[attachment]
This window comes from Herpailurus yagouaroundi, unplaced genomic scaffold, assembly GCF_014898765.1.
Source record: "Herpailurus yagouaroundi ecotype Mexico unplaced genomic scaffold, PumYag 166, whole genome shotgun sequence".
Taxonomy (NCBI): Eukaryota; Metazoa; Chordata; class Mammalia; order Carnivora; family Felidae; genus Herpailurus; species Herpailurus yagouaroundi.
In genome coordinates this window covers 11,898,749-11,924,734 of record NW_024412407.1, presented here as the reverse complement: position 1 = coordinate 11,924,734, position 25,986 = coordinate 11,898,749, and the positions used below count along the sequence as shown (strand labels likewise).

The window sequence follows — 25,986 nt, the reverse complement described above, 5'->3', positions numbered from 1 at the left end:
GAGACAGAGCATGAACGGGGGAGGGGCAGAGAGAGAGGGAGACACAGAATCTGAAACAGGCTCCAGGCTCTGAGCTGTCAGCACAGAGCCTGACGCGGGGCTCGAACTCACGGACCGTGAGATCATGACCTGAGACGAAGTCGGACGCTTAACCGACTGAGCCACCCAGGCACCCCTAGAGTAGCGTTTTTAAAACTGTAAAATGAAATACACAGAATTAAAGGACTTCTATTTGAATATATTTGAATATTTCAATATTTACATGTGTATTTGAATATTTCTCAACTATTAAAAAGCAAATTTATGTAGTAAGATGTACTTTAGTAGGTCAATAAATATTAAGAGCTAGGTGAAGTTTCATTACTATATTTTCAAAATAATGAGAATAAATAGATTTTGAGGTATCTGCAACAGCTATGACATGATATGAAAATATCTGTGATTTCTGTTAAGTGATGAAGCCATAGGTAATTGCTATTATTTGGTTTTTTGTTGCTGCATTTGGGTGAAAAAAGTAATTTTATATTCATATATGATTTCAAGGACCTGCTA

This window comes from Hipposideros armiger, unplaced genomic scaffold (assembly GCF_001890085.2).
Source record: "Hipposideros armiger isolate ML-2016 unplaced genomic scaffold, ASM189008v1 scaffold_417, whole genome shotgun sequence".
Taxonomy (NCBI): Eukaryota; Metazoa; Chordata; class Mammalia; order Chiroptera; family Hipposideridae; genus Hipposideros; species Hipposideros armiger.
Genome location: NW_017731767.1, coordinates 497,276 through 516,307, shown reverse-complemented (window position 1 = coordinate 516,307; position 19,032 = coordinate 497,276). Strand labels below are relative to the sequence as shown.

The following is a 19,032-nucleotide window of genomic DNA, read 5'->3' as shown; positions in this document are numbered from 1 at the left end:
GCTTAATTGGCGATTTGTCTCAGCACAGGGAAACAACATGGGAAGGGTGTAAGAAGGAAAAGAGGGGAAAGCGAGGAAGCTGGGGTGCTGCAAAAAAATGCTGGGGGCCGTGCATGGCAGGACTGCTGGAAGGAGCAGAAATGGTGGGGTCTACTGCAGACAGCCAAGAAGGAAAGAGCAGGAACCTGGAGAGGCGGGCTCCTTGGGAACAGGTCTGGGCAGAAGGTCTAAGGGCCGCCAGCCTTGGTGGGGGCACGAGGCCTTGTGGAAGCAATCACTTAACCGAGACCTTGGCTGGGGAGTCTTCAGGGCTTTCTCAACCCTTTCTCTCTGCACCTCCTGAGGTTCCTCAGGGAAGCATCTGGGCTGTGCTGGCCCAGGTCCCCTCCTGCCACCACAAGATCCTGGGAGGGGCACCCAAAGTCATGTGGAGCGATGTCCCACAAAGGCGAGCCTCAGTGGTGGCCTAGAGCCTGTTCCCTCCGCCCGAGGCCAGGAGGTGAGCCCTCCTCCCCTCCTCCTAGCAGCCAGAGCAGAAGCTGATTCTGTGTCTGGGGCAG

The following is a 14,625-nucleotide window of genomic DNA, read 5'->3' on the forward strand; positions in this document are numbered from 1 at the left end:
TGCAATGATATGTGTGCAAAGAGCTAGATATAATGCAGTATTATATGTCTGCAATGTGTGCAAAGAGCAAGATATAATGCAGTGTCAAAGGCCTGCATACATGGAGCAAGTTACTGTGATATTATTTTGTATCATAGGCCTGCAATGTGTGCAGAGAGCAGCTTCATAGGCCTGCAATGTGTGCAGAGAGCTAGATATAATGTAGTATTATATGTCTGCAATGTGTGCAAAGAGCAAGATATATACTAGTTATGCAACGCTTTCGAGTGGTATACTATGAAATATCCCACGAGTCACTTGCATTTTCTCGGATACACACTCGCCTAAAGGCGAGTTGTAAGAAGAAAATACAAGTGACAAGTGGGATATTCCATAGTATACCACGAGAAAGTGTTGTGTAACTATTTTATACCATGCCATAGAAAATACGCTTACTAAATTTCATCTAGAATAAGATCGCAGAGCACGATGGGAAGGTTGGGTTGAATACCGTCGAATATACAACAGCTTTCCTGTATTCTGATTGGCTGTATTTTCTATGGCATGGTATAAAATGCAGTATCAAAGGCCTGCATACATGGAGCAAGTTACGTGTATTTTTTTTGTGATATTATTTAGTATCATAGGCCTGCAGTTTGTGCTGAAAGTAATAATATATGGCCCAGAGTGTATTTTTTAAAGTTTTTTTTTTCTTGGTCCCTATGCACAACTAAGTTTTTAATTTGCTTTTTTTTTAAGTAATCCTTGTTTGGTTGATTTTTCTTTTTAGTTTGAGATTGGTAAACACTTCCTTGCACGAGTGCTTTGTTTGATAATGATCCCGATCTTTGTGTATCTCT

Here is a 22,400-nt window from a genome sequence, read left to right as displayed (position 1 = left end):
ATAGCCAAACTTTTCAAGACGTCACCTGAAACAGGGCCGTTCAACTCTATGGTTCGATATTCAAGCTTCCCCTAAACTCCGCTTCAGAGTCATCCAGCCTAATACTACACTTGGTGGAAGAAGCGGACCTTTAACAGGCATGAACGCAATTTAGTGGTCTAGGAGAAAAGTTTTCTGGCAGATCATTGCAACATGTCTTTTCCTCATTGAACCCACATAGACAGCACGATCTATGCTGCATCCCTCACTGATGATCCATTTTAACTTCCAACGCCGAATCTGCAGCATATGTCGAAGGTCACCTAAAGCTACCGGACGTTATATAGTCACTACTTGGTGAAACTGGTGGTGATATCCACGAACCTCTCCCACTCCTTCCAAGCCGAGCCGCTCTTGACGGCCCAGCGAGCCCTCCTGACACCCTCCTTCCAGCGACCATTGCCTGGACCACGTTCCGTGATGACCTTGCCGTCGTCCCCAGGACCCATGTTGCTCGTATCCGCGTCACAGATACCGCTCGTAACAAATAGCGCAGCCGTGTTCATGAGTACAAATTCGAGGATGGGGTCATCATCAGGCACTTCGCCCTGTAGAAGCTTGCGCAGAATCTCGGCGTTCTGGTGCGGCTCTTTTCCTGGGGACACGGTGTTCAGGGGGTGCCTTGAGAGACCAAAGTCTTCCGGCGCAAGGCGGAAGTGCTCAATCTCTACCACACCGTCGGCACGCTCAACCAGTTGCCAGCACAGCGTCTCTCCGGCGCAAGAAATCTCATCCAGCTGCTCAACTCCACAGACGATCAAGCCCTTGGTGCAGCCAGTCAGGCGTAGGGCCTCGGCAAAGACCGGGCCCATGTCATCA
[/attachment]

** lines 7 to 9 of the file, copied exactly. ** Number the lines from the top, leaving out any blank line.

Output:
This window comes from Hipposideros armiger, unplaced genomic scaffold (assembly GCF_001890085.2).
Source record: "Hipposideros armiger isolate ML-2016 unplaced genomic scaffold, ASM189008v1 scaffold_417, whole genome shotgun sequence".
Taxonomy (NCBI): Eukaryota; Metazoa; Chordata; class Mammalia; order Chiroptera; family Hipposideridae; genus Hipposideros; species Hipposideros armiger.